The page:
The ones who don’t say “Trick or Treat”

2014-10-31 17.51.55Halloween is my favorite time of the year. When else can we go door to door, jeer at and veritably threaten the people who answer the summons, and still be met with candy? Candy! Oh the season of candy. It brings me such joy. This is my Christmas and Thanksgiving. Imagine if I wandered up to a stranger’s house in July, rang the bell and shouted, “TRICK OR TREAT!”Odds on, they’d call the cops.

2014-10-31 17.53.31But there are those who knock on the stoop year round, most particularly salespeople and religious proselytizers. I don’t have sympathy for the sellers of goods I don’t want. They’re lucky if I pretend not to be home while shouting at the dog to prove I am. If we must interact, I snarl at them whether they have invaded the privacy of my home or the privacy of my phone.

But the promulgators of God? To them, I’m nice.

If you know me, you’d expect the opposite. My grandfather once asked, “Are you agnostic or antagonistic?”


But when the Jehovah’s Witnesses or members of the Church of Latter Day Saints come to my door, I open it with a smile.


Two reasons.

The first is simple. Viewed up close, both groups suffer from stereotyping, most keenly the unreasonable assumption that the only thing they ever want to discuss is God and that they will only befriend those who share their beliefs. Horseshit.  I have friends who belong to both churches. I went to a Latter Day Saints Halloween party this week, and nobody said “God,” “Jesus,”  “Joseph Smith,” or “Why in the hell is your son dressed as Wonder Woman?”. Please believe me. There are a couple of Bible Baptists back home (one of whom conducted my sister’s burial service) who spend far more time trying to convert people than anybody I know who might have traveled house to house with a tract. (And Sam’s Halloween costume has gotten praise from all political and religious corners, for the record).

Besides, Jehovah’s Witnesses contributed hugely to the freedom of religion in the United States.  If not for the bravery of the Gobitis and Barnette children in the 1940’s, I might have to stand for mandatory pledge salutes today.  To them, saluting a flag was a form of idolatry. Because they endured outrageous hazing for refusing to do it, the Supreme Court was forced to reverse itself and permit people to sit the spiel out.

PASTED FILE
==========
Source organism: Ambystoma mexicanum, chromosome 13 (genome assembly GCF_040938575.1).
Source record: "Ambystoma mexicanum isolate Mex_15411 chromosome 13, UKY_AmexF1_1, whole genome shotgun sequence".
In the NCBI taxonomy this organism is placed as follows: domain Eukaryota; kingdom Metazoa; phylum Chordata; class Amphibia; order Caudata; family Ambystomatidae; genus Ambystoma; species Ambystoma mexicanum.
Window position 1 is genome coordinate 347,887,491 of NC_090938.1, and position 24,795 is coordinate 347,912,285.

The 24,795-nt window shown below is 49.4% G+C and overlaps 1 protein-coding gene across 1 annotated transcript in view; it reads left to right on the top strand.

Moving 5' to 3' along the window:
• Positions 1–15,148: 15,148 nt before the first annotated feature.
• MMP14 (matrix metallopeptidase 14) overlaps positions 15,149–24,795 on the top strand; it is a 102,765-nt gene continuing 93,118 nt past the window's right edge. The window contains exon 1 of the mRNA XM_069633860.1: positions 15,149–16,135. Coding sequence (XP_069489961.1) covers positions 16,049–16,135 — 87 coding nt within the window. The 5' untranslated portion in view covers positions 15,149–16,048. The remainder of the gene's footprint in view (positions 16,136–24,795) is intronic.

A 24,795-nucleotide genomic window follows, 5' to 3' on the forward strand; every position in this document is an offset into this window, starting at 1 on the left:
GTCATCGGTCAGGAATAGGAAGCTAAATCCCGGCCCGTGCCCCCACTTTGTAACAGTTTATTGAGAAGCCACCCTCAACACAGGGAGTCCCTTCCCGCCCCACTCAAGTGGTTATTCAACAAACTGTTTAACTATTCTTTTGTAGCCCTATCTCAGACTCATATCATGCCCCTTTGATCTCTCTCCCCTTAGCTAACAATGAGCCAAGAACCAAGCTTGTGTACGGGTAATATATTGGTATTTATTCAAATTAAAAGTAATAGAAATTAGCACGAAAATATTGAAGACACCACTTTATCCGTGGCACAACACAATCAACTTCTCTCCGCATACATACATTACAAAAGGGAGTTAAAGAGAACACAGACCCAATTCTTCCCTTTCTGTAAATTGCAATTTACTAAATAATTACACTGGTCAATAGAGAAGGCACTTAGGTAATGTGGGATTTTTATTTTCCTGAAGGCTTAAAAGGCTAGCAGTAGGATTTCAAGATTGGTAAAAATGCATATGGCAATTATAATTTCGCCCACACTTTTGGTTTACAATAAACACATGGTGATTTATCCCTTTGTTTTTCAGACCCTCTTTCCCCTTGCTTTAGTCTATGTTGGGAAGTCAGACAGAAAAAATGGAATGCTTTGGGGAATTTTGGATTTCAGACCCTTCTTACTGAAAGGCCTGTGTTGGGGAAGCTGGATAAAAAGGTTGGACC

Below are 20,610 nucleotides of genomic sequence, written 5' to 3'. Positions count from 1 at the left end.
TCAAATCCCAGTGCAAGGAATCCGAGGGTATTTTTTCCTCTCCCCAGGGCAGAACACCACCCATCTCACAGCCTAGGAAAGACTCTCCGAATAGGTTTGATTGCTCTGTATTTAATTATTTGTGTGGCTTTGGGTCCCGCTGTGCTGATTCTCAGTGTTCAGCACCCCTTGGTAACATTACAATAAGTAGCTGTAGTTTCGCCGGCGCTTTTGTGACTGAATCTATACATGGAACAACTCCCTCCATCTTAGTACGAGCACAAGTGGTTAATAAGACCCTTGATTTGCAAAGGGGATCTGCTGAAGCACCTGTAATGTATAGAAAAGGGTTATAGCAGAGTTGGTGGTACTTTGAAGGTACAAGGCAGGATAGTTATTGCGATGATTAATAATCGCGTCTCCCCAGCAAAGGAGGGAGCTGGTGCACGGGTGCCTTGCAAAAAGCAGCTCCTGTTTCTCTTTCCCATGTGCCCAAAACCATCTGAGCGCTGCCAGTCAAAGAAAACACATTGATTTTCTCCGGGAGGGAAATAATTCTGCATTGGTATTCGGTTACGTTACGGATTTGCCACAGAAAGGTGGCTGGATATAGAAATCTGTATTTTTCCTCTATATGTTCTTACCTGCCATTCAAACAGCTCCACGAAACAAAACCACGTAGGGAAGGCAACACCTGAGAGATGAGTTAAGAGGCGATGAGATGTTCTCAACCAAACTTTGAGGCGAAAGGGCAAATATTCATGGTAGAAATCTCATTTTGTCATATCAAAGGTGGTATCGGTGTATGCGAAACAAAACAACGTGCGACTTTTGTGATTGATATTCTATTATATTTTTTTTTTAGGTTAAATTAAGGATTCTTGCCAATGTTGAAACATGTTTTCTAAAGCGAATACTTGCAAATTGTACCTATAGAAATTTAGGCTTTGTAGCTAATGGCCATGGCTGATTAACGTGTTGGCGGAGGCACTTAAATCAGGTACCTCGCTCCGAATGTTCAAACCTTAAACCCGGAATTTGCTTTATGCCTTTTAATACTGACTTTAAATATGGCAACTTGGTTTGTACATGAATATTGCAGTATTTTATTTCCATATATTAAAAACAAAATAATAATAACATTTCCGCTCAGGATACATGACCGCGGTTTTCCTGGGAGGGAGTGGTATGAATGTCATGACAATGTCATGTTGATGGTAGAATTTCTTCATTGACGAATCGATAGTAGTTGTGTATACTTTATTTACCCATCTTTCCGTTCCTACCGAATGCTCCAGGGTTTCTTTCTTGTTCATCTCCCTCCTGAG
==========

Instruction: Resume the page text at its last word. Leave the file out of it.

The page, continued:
That has saved me a lot of hassle in my life. To me, the words “under God” violate the separation of church and state entirely. (In case you’ve been living under a rock or reside in Canada, where this shit is irrelevant, “Under God” was added to the U.S. Pledge of Allegiance in 1954. Thank you, Senator Joseph McCarthy and fanatics everywhere.)

The second reason is less concrete. I am kind to the people who come around my neighborhood to say “God’s a Treat” (or something equally cheesy) because I understand that call to proselytize. It’s not a religious compulsion for me, but I exercise it regularly. The ultimate joy for a fiction writer is to draw readers so far into an imaginary world that they want it to be real. I won’t say “believe”, because I’m as agnostic about the “suspension of disbelief” theory as I am about anything. But if I can completely absorb a reader in that way, I’ve accomplished something. I’m not really so different from the ladies and gentlemen handing out copies of The Watchtower.

When they traipse up, I don’t talk long. I don’t want to chat about God, I’m not up for a conversion experience today, and I’m not going to put any missionary in the position of defending the indefensible. (I’m referring to homophobia. Even if I could be persuaded on religious grounds, I wouldn’t join any group that forbade homosexual behavior. For one thing, not all adherents of the faith support that doctrine. For another, I get all high and mighty myself with a gigantic “who the fuck do you think you are?” attitude if I have to deal with anybody who does support that.)

But I thank them. Even if they come at an inopportune time, forcing me to answer the door with Sam in a headlock while clutching the dog’s collar, I thank them. Because by carrying their words, their worlds, from door to door, they have helped expand the freedom of religion to include my freedom from religion.

I don’t have to agree with them to respect them, and living, as I do, in the deep South, that’s something I appreciate more every day. The Amway guy can Am-scray, but the Witnesses are okay. They are among the few strangers who don’t have to say “Trick or Treat” to get me to answer the doorbell.

About jesterqueen:
Jessie Powell is the Jester Queen. She likes to tell you about her dog, her kids, her fiction, and her blog, but not necessarily in that order.


The ones who don’t say “Trick or Treat” — 4 Comments

    • You’re awesome Tara — I have no idea why I’m only just now seeing your comments nearly two months later!! I think WordPress has had it with my e-mail or my e-mail is sick of wordpress!

  1. This is a wonderful post (and so very nice to be back here today to read your words!). This in particular: “I don’t have to agree with them to respect them, and living, as I do, in the deep South, that’s something I appreciate more every day.” I think that’s what it’s all about in the end, isn’t it? RESPECT. I had a few friends growing up who were Jehovah’s Witnesses and they never forced their religion on me once. But when I was curious, they would tell me pieces about why they had chosen to follow in these steps. I think it’s important to understand first to form our own opinions about ANYTHING.

    PS: I love the costumes 🙂 You guys look great!

    • Thanks Charlotte! WordPress was being a jerk, or possibly just MY wordpress, or maybe it was my e-mail, so I didn’t see your comments for two months! They’re here now, though!